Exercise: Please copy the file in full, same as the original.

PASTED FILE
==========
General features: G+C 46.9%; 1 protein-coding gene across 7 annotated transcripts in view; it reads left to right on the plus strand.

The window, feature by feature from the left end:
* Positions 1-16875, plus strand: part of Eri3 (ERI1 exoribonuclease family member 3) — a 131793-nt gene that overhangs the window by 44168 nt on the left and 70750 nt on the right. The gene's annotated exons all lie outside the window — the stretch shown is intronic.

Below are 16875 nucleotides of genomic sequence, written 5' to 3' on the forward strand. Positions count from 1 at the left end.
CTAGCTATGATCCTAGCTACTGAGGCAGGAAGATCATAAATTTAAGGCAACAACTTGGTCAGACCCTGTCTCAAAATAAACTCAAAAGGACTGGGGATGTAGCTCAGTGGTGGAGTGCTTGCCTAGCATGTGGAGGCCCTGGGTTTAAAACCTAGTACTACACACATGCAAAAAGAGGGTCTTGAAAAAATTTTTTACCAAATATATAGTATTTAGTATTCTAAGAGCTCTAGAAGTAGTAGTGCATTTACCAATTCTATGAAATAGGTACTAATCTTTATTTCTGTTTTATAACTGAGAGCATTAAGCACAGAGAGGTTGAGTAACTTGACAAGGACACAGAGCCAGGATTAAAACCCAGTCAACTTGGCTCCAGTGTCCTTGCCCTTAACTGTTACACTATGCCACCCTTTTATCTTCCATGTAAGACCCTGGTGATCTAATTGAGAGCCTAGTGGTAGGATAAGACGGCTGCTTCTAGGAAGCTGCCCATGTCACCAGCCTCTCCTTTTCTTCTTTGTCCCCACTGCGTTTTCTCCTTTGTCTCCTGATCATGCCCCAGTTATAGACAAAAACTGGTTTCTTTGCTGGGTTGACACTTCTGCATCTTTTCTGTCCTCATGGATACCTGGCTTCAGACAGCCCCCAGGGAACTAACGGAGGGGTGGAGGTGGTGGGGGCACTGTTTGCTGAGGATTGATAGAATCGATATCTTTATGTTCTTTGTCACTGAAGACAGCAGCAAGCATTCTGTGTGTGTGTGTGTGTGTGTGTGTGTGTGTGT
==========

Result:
General features: G+C 46.9%; 1 protein-coding gene across 7 annotated transcripts in view; it reads left to right on the plus strand.

The window, feature by feature from the left end:
* Positions 1-16875, plus strand: part of Eri3 (ERI1 exoribonuclease family member 3) — a 131793-nt gene that overhangs the window by 44168 nt on the left and 70750 nt on the right. The gene's annotated exons all lie outside the window — the stretch shown is intronic.

Below are 16875 nucleotides of genomic sequence, written 5' to 3' on the forward strand. Positions count from 1 at the left end.
CTAGCTATGATCCTAGCTACTGAGGCAGGAAGATCATAAATTTAAGGCAACAACTTGGTCAGACCCTGTCTCAAAATAAACTCAAAAGGACTGGGGATGTAGCTCAGTGGTGGAGTGCTTGCCTAGCATGTGGAGGCCCTGGGTTTAAAACCTAGTACTACACACATGCAAAAAGAGGGTCTTGAAAAAATTTTTTACCAAATATATAGTATTTAGTATTCTAAGAGCTCTAGAAGTAGTAGTGCATTTACCAATTCTATGAAATAGGTACTAATCTTTATTTCTGTTTTATAACTGAGAGCATTAAGCACAGAGAGGTTGAGTAACTTGACAAGGACACAGAGCCAGGATTAAAACCCAGTCAACTTGGCTCCAGTGTCCTTGCCCTTAACTGTTACACTATGCCACCCTTTTATCTTCCATGTAAGACCCTGGTGATCTAATTGAGAGCCTAGTGGTAGGATAAGACGGCTGCTTCTAGGAAGCTGCCCATGTCACCAGCCTCTCCTTTTCTTCTTTGTCCCCACTGCGTTTTCTCCTTTGTCTCCTGATCATGCCCCAGTTATAGACAAAAACTGGTTTCTTTGCTGGGTTGACACTTCTGCATCTTTTCTGTCCTCATGGATACCTGGCTTCAGACAGCCCCCAGGGAACTAACGGAGGGGTGGAGGTGGTGGGGGCACTGTTTGCTGAGGATTGATAGAATCGATATCTTTATGTTCTTTGTCACTGAAGACAGCAGCAAGCATTCTGTGTGTGTGTGTGTGTGTGTGTGTGTGTGTGT